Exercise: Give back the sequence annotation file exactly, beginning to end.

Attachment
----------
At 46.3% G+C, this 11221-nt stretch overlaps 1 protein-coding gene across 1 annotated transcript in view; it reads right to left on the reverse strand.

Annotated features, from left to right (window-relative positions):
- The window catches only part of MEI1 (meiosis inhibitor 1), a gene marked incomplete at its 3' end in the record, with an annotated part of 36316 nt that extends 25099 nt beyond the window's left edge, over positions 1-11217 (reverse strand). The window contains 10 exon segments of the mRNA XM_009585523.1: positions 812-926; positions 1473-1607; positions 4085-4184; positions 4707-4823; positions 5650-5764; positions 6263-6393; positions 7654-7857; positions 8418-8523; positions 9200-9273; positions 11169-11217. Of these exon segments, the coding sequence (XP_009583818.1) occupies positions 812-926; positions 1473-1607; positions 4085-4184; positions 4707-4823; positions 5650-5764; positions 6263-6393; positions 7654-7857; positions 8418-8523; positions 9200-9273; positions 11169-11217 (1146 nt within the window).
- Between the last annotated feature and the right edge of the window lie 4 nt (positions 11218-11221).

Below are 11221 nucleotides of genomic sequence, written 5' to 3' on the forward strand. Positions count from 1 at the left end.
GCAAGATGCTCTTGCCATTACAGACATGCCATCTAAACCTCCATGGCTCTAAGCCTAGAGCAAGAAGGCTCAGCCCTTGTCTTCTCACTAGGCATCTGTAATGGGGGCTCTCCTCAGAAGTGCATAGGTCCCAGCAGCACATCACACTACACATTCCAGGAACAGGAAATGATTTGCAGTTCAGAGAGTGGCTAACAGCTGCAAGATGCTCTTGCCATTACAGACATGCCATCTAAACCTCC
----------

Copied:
At 46.3% G+C, this 11221-nt stretch overlaps 1 protein-coding gene across 1 annotated transcript in view; it reads right to left on the reverse strand.

Annotated features, from left to right (window-relative positions):
- The window catches only part of MEI1 (meiosis inhibitor 1), a gene marked incomplete at its 3' end in the record, with an annotated part of 36316 nt that extends 25099 nt beyond the window's left edge, over positions 1-11217 (reverse strand). The window contains 10 exon segments of the mRNA XM_009585523.1: positions 812-926; positions 1473-1607; positions 4085-4184; positions 4707-4823; positions 5650-5764; positions 6263-6393; positions 7654-7857; positions 8418-8523; positions 9200-9273; positions 11169-11217. Of these exon segments, the coding sequence (XP_009583818.1) occupies positions 812-926; positions 1473-1607; positions 4085-4184; positions 4707-4823; positions 5650-5764; positions 6263-6393; positions 7654-7857; positions 8418-8523; positions 9200-9273; positions 11169-11217 (1146 nt within the window).
- Between the last annotated feature and the right edge of the window lie 4 nt (positions 11218-11221).

Below are 11221 nucleotides of genomic sequence, written 5' to 3' on the forward strand. Positions count from 1 at the left end.
GCAAGATGCTCTTGCCATTACAGACATGCCATCTAAACCTCCATGGCTCTAAGCCTAGAGCAAGAAGGCTCAGCCCTTGTCTTCTCACTAGGCATCTGTAATGGGGGCTCTCCTCAGAAGTGCATAGGTCCCAGCAGCACATCACACTACACATTCCAGGAACAGGAAATGATTTGCAGTTCAGAGAGTGGCTAACAGCTGCAAGATGCTCTTGCCATTACAGACATGCCATCTAAACCTCC